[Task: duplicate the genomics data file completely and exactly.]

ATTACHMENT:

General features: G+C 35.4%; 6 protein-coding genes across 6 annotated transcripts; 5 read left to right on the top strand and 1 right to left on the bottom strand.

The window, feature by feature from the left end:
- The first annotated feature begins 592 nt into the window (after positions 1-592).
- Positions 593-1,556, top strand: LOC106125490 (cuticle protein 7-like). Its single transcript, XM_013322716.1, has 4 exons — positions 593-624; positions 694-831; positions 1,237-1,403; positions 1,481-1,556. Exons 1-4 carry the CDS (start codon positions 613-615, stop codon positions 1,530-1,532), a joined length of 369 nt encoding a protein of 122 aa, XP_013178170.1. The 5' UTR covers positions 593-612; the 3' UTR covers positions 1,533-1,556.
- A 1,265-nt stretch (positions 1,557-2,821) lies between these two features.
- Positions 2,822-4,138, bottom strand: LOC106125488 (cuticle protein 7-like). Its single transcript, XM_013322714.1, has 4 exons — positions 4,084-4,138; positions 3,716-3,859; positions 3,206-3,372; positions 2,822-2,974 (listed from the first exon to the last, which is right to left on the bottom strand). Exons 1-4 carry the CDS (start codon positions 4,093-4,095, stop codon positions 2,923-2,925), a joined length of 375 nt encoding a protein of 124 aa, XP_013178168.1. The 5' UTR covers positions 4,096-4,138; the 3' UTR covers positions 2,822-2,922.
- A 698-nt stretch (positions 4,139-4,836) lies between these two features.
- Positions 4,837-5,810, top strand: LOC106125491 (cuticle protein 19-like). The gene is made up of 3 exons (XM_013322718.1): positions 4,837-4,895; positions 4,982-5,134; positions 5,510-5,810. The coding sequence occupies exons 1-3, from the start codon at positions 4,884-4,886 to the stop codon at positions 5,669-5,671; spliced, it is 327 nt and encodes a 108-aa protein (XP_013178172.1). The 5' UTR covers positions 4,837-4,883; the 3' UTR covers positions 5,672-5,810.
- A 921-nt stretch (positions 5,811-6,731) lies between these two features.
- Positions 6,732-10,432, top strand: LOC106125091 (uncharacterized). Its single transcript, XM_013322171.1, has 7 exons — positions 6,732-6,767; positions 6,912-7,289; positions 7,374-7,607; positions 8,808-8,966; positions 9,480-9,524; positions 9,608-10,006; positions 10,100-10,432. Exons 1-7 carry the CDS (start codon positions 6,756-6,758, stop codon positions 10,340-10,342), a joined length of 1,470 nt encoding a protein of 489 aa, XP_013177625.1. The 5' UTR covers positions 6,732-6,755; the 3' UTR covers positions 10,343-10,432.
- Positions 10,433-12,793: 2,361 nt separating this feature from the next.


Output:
General features: G+C 35.4%; 6 protein-coding genes across 6 annotated transcripts; 5 read left to right on the top strand and 1 right to left on the bottom strand.

The window, feature by feature from the left end:
- The first annotated feature begins 592 nt into the window (after positions 1-592).
- Positions 593-1,556, top strand: LOC106125490 (cuticle protein 7-like). Its single transcript, XM_013322716.1, has 4 exons — positions 593-624; positions 694-831; positions 1,237-1,403; positions 1,481-1,556. Exons 1-4 carry the CDS (start codon positions 613-615, stop codon positions 1,530-1,532), a joined length of 369 nt encoding a protein of 122 aa, XP_013178170.1. The 5' UTR covers positions 593-612; the 3' UTR covers positions 1,533-1,556.
- A 1,265-nt stretch (positions 1,557-2,821) lies between these two features.
- Positions 2,822-4,138, bottom strand: LOC106125488 (cuticle protein 7-like). Its single transcript, XM_013322714.1, has 4 exons — positions 4,084-4,138; positions 3,716-3,859; positions 3,206-3,372; positions 2,822-2,974 (listed from the first exon to the last, which is right to left on the bottom strand). Exons 1-4 carry the CDS (start codon positions 4,093-4,095, stop codon positions 2,923-2,925), a joined length of 375 nt encoding a protein of 124 aa, XP_013178168.1. The 5' UTR covers positions 4,096-4,138; the 3' UTR covers positions 2,822-2,922.
- A 698-nt stretch (positions 4,139-4,836) lies between these two features.
- Positions 4,837-5,810, top strand: LOC106125491 (cuticle protein 19-like). The gene is made up of 3 exons (XM_013322718.1): positions 4,837-4,895; positions 4,982-5,134; positions 5,510-5,810. The coding sequence occupies exons 1-3, from the start codon at positions 4,884-4,886 to the stop codon at positions 5,669-5,671; spliced, it is 327 nt and encodes a 108-aa protein (XP_013178172.1). The 5' UTR covers positions 4,837-4,883; the 3' UTR covers positions 5,672-5,810.
- A 921-nt stretch (positions 5,811-6,731) lies between these two features.
- Positions 6,732-10,432, top strand: LOC106125091 (uncharacterized). Its single transcript, XM_013322171.1, has 7 exons — positions 6,732-6,767; positions 6,912-7,289; positions 7,374-7,607; positions 8,808-8,966; positions 9,480-9,524; positions 9,608-10,006; positions 10,100-10,432. Exons 1-7 carry the CDS (start codon positions 6,756-6,758, stop codon positions 10,340-10,342), a joined length of 1,470 nt encoding a protein of 489 aa, XP_013177625.1. The 5' UTR covers positions 6,732-6,755; the 3' UTR covers positions 10,343-10,432.
- Positions 10,433-12,793: 2,361 nt separating this feature from the next.